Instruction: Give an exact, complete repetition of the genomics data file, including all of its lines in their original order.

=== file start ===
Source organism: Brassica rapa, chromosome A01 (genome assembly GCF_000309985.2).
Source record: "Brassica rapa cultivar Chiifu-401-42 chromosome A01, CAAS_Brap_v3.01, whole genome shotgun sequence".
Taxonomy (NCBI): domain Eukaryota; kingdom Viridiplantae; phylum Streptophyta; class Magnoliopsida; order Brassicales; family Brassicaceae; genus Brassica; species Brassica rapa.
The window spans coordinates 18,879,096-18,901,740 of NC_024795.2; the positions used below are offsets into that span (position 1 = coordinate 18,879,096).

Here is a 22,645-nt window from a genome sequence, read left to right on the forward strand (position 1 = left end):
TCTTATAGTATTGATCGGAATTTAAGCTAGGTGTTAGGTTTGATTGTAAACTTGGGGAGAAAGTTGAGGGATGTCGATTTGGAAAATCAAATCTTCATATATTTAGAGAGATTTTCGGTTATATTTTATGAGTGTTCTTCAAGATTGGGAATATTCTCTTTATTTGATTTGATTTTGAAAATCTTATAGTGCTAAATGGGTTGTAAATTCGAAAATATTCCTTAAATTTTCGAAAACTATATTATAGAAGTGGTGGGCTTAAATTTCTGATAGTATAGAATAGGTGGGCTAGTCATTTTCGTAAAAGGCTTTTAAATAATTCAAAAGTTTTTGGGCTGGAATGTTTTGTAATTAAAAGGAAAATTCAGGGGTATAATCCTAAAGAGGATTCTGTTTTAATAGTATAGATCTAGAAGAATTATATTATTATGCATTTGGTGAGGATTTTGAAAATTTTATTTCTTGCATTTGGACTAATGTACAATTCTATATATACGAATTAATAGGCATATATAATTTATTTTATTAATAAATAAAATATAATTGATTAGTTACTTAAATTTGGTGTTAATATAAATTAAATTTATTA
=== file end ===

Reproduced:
Source organism: Brassica rapa, chromosome A01 (genome assembly GCF_000309985.2).
Source record: "Brassica rapa cultivar Chiifu-401-42 chromosome A01, CAAS_Brap_v3.01, whole genome shotgun sequence".
Taxonomy (NCBI): domain Eukaryota; kingdom Viridiplantae; phylum Streptophyta; class Magnoliopsida; order Brassicales; family Brassicaceae; genus Brassica; species Brassica rapa.
The window spans coordinates 18,879,096-18,901,740 of NC_024795.2; the positions used below are offsets into that span (position 1 = coordinate 18,879,096).

Here is a 22,645-nt window from a genome sequence, read left to right on the forward strand (position 1 = left end):
TCTTATAGTATTGATCGGAATTTAAGCTAGGTGTTAGGTTTGATTGTAAACTTGGGGAGAAAGTTGAGGGATGTCGATTTGGAAAATCAAATCTTCATATATTTAGAGAGATTTTCGGTTATATTTTATGAGTGTTCTTCAAGATTGGGAATATTCTCTTTATTTGATTTGATTTTGAAAATCTTATAGTGCTAAATGGGTTGTAAATTCGAAAATATTCCTTAAATTTTCGAAAACTATATTATAGAAGTGGTGGGCTTAAATTTCTGATAGTATAGAATAGGTGGGCTAGTCATTTTCGTAAAAGGCTTTTAAATAATTCAAAAGTTTTTGGGCTGGAATGTTTTGTAATTAAAAGGAAAATTCAGGGGTATAATCCTAAAGAGGATTCTGTTTTAATAGTATAGATCTAGAAGAATTATATTATTATGCATTTGGTGAGGATTTTGAAAATTTTATTTCTTGCATTTGGACTAATGTACAATTCTATATATACGAATTAATAGGCATATATAATTTATTTTATTAATAAATAAAATATAATTGATTAGTTACTTAAATTTGGTGTTAATATAAATTAAATTTATTA